Mass Div. Marine Fisheries Advisory: Seasonal Trap Gear Closure Extended Through May 8th

Fri, Apr 26, 2019 at 2:37 PM

Marine Fisheries Advisory
Seasonal Trap Gear Closure Extended Through May 8th

The continued presence of endangered right whales off Cape Cod results in the Director of the Division of Marine Fisheries extending the seasonal Large Whale Seasonal Trap Gear Closure through May 8th (Notice of Declaration) for certain waters within Cape Cod Bay and along the Outer Cape. This extended closure only applies within those waters under the jurisdiction of the Commonwealth within Cape Cod Bay south of 42° 8.42’ north latitude and east of Cape Cod north of 41° 51.5’ north latitude at Nauset Light (see map). This closure does not extend into any federal waters, including those waters north of Cape Cod on Stellwagen Bank. Accordingly, both recreational and commercial trap fishermen are prohibited to setting any trap gear in these waters until May 9th. The duration of this closure extension may be shortened or extended based on continuing aerial and vessel based surveys and fishermen will be notified of any such adjustments.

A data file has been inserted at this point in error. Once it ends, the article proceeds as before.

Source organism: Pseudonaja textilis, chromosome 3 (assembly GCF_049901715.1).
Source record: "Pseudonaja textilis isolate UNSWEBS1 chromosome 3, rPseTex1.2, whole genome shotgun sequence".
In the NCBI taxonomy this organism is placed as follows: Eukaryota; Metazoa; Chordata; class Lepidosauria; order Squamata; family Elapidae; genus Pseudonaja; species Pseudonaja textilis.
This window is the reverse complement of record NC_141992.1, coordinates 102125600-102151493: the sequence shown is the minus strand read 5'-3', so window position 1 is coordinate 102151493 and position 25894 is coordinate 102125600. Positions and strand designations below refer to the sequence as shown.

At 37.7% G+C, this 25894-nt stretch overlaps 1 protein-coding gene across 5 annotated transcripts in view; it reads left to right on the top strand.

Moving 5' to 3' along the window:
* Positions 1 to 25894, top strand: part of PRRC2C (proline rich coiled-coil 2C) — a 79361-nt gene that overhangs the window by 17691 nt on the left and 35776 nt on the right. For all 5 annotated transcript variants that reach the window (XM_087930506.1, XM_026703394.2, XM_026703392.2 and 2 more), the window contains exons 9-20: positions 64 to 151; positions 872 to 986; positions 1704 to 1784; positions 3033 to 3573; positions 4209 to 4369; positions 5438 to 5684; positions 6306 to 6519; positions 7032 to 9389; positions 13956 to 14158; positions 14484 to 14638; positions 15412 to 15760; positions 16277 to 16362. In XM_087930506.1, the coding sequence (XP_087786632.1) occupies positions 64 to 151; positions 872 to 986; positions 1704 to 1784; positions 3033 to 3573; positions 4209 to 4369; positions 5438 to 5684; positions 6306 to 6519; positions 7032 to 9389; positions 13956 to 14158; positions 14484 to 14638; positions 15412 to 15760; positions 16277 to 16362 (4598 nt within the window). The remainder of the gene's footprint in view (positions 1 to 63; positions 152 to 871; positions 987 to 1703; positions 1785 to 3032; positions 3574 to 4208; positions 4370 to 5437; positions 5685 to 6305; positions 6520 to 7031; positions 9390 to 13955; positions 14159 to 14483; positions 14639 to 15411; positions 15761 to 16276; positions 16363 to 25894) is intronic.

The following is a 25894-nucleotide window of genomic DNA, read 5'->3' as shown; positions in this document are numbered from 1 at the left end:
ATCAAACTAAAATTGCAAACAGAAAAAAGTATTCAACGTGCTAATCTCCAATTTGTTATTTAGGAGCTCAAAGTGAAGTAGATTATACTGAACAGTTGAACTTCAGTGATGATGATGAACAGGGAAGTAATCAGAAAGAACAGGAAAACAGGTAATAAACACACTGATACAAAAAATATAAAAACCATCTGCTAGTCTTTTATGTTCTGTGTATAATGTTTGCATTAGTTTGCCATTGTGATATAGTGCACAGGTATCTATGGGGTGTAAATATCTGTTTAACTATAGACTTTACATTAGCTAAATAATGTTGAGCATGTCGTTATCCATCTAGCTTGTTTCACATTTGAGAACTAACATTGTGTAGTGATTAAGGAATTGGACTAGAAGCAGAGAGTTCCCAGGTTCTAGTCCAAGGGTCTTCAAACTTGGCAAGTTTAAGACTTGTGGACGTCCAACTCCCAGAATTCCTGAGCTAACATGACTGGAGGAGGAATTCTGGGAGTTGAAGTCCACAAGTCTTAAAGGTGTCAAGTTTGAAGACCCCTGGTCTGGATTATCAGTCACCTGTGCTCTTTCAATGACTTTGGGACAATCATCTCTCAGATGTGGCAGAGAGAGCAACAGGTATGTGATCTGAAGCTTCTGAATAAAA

On April 25, 2019, the Provincetown Center for Coastal Studies conducted an aerial survey for right whales along Cape Cod. The survey estimated there were approximately 57 right whales feeding at or near the surface in Cape Cod Bay. Additionally, Calanus plankton counts are high indicating that the whales are likely to remain aggregated in the area to feed. This trap gear closure extension protects these endangered whales from entanglements in fixed fishing gear, which are a major source of mortality for these animals. Right whales are critically endangered species and their population has been decreasing since 2010 due to continued mortality and low birth rates. They seasonally migrate into Massachusetts waters and aggregate in Cape Cod Bay to feed on zooplankton. In recent years, more than 50% of the known right whale population has been observed in our waters during late winter/early spring.

For more information about the management of protected species in Massachusetts, contact DMF at 617-626-1520 or visit our website at